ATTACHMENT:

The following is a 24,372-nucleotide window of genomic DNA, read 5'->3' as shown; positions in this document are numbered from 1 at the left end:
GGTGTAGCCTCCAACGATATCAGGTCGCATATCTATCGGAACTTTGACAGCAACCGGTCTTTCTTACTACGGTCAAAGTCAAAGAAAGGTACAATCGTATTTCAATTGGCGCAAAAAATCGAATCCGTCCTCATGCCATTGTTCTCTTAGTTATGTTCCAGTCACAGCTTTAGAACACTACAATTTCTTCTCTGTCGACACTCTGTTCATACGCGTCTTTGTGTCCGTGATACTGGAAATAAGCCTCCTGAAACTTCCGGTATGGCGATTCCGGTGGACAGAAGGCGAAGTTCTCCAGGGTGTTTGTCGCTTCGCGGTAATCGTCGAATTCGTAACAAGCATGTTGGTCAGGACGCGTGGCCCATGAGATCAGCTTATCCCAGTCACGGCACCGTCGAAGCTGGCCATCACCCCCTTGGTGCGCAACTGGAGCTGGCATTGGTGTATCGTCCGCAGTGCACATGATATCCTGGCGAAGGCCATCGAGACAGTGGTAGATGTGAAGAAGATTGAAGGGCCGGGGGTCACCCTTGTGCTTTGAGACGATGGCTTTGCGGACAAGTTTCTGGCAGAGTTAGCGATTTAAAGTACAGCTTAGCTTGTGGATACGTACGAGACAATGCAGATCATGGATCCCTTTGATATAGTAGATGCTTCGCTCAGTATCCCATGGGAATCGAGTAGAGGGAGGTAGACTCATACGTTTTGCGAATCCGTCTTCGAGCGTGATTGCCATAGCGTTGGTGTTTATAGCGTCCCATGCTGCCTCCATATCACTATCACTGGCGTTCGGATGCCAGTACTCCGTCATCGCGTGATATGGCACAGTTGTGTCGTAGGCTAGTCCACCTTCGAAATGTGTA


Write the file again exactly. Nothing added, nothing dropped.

The following is a 24,372-nucleotide window of genomic DNA, read 5'->3' as shown; positions in this document are numbered from 1 at the left end:
GGTGTAGCCTCCAACGATATCAGGTCGCATATCTATCGGAACTTTGACAGCAACCGGTCTTTCTTACTACGGTCAAAGTCAAAGAAAGGTACAATCGTATTTCAATTGGCGCAAAAAATCGAATCCGTCCTCATGCCATTGTTCTCTTAGTTATGTTCCAGTCACAGCTTTAGAACACTACAATTTCTTCTCTGTCGACACTCTGTTCATACGCGTCTTTGTGTCCGTGATACTGGAAATAAGCCTCCTGAAACTTCCGGTATGGCGATTCCGGTGGACAGAAGGCGAAGTTCTCCAGGGTGTTTGTCGCTTCGCGGTAATCGTCGAATTCGTAACAAGCATGTTGGTCAGGACGCGTGGCCCATGAGATCAGCTTATCCCAGTCACGGCACCGTCGAAGCTGGCCATCACCCCCTTGGTGCGCAACTGGAGCTGGCATTGGTGTATCGTCCGCAGTGCACATGATATCCTGGCGAAGGCCATCGAGACAGTGGTAGATGTGAAGAAGATTGAAGGGCCGGGGGTCACCCTTGTGCTTTGAGACGATGGCTTTGCGGACAAGTTTCTGGCAGAGTTAGCGATTTAAAGTACAGCTTAGCTTGTGGATACGTACGAGACAATGCAGATCATGGATCCCTTTGATATAGTAGATGCTTCGCTCAGTATCCCATGGGAATCGAGTAGAGGGAGGTAGACTCATACGTTTTGCGAATCCGTCTTCGAGCGTGATTGCCATAGCGTTGGTGTTTATAGCGTCCCATGCTGCCTCCATATCACTATCACTGGCGTTCGGATGCCAGTACTCCGTCATCGCGTGATATGGCACAGTTGTGTCGTAGGCTAGTCCACCTTCGAAATGTGTA